No More Feedback: Cultivate Consciousness at Work by Carol Sanford
Peer Review is the Foundation for Measuring Employee Performance.
But does it help employees realize their potential?
Does feedback improve the bottom line of a company?
Business Educator Carol Sanford has spent 40 years developing people, leadership, and systems to ensure all stakeholders benefit. Fortune 500 companies like Google, P&G, and DuPont, plus entrepreneurial enterprises like Seventh Generation and Numi Tea, have engaged her to develop a capability to reimagine and redesign the entire business from strategy to work design. By popular demand, her new book series takes on common toxic workplace practices hurting organizations today and presents the contrarian remedies to achieve extraordinary outcomes.
Management depends on feedback to measure and improve employee performance and the company’s bottom line. An annual peer review is often foundational to this process. But is this decades-old managing tradition getting the results it promises? No More Feedback: Cultivate Consciousness at Work, Book 1 in Carol Sanford’s new Toxic Practice book series, is your resource for breaking down the erroneous premises about feedback and its effects in achieving the main goal: employees delivering on their potential.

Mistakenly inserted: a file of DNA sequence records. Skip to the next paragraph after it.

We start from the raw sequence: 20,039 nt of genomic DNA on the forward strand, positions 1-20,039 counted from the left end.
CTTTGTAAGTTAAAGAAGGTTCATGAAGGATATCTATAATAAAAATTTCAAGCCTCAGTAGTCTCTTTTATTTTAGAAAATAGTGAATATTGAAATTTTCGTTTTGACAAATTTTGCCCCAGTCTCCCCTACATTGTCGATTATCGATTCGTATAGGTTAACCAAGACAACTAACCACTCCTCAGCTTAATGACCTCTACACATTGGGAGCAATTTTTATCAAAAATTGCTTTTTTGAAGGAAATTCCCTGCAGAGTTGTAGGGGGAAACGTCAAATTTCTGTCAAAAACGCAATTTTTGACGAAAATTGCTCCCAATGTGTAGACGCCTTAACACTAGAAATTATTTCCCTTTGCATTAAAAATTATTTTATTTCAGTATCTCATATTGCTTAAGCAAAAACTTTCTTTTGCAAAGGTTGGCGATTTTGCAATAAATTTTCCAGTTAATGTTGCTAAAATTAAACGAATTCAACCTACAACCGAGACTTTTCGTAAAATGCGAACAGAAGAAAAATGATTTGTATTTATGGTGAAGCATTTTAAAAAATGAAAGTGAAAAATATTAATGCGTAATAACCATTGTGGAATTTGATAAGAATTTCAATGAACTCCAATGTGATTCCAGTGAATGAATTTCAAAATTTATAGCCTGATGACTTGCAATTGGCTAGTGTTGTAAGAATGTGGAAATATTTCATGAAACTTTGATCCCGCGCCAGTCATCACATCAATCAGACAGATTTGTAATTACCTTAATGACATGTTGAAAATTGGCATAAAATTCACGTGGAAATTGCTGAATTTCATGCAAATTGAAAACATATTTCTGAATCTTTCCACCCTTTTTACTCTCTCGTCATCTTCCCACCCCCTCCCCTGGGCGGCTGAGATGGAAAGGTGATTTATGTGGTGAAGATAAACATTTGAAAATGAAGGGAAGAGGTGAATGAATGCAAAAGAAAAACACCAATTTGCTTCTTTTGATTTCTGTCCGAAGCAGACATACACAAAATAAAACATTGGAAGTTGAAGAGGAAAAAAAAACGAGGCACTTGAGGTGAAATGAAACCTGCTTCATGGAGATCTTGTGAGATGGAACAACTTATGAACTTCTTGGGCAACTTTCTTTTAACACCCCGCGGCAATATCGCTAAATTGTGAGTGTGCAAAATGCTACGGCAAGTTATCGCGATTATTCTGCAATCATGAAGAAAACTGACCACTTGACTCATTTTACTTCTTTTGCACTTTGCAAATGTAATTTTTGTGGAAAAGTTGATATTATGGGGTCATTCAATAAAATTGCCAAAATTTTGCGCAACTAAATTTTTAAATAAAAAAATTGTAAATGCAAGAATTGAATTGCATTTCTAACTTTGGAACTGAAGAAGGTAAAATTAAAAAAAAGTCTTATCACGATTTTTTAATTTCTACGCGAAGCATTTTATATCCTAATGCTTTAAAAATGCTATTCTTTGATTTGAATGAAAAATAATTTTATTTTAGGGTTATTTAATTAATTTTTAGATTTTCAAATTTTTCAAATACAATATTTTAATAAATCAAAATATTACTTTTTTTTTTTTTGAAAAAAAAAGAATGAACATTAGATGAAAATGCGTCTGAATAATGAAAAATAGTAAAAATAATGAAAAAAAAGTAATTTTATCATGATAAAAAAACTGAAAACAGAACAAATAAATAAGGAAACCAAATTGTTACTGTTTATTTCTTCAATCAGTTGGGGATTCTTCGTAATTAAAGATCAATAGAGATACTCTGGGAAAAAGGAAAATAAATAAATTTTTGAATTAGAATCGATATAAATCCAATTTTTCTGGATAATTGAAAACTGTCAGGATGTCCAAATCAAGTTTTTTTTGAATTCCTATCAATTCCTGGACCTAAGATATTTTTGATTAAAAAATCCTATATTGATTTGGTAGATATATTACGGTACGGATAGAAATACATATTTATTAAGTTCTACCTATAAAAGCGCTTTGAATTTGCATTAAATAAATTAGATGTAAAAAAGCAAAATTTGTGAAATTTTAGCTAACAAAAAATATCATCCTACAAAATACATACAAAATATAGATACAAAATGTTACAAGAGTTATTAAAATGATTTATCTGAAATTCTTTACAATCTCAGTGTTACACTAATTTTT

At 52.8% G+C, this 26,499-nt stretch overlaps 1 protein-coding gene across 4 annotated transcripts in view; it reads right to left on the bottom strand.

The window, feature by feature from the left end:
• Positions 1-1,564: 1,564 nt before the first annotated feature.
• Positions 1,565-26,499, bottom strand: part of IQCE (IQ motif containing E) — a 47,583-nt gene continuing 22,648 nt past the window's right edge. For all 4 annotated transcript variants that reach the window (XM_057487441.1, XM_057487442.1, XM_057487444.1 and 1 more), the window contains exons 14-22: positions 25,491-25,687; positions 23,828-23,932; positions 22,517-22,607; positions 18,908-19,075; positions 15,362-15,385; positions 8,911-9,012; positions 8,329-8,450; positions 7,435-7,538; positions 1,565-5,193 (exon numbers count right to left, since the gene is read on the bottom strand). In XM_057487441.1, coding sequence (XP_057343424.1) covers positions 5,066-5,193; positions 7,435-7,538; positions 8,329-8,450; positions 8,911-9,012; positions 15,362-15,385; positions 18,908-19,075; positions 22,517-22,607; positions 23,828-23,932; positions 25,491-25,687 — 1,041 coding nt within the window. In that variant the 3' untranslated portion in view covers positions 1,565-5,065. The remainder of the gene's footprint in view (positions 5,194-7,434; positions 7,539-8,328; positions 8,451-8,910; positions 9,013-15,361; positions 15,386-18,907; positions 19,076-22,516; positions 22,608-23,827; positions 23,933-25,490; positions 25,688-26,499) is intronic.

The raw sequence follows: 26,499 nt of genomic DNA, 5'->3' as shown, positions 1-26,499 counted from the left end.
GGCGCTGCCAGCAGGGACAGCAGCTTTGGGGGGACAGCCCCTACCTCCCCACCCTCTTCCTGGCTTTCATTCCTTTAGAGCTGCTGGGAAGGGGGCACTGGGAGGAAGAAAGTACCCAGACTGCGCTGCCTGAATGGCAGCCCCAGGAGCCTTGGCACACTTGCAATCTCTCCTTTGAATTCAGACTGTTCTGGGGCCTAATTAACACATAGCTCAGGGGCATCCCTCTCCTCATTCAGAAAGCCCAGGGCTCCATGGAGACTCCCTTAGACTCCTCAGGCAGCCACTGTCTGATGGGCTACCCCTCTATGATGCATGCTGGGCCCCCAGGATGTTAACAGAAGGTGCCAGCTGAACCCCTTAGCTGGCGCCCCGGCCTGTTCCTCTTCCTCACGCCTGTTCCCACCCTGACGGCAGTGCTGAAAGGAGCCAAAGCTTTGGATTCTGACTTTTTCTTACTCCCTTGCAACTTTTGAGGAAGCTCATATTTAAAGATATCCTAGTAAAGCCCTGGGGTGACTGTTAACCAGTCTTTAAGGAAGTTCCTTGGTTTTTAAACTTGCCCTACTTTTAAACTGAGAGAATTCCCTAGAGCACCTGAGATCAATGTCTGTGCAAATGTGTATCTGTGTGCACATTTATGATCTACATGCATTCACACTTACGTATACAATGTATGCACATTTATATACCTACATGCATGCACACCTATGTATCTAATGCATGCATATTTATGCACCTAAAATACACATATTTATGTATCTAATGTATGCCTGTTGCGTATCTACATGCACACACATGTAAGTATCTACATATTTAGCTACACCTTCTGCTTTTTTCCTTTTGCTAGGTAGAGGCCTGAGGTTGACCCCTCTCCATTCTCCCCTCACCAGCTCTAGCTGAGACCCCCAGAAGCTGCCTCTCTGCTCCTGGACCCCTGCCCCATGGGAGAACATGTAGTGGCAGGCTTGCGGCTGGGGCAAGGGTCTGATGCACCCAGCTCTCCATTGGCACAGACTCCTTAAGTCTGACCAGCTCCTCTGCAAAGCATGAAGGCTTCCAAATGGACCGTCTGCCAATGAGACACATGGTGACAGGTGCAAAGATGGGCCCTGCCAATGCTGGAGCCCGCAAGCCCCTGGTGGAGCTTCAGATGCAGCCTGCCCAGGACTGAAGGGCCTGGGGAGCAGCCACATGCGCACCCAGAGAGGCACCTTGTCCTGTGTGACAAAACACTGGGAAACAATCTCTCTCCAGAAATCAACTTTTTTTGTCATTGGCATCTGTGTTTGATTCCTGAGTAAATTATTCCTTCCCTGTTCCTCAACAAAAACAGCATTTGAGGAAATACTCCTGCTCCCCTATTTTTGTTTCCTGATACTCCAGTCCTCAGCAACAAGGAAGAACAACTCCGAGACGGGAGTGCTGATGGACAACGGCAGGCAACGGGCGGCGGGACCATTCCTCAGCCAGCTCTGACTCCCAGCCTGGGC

This business guide disrupts commonly-held organizational beliefs about workplace culture to explain:
- How feedback can (and often does!) undermine employee development.
- The negative impact of feedback on core human capabilities: initiative, selflessness and accountability, fairness & equity.
- The 6 premises and phases to develop effective work systems.
- How to see business change as a living ecosystem set up as an alternative path to growth and success.
- The developmental alternative to feedback to transform your team into innovative, self-regulating employees.
Packed with true case stories from Carol’s extensive career in business, No More Feedback: Cultivate Consciousness at Work identifies the errors in the feedback trap, why employees should be developed to use the power to self-regulate, and the instruments essential to enduring developmental success.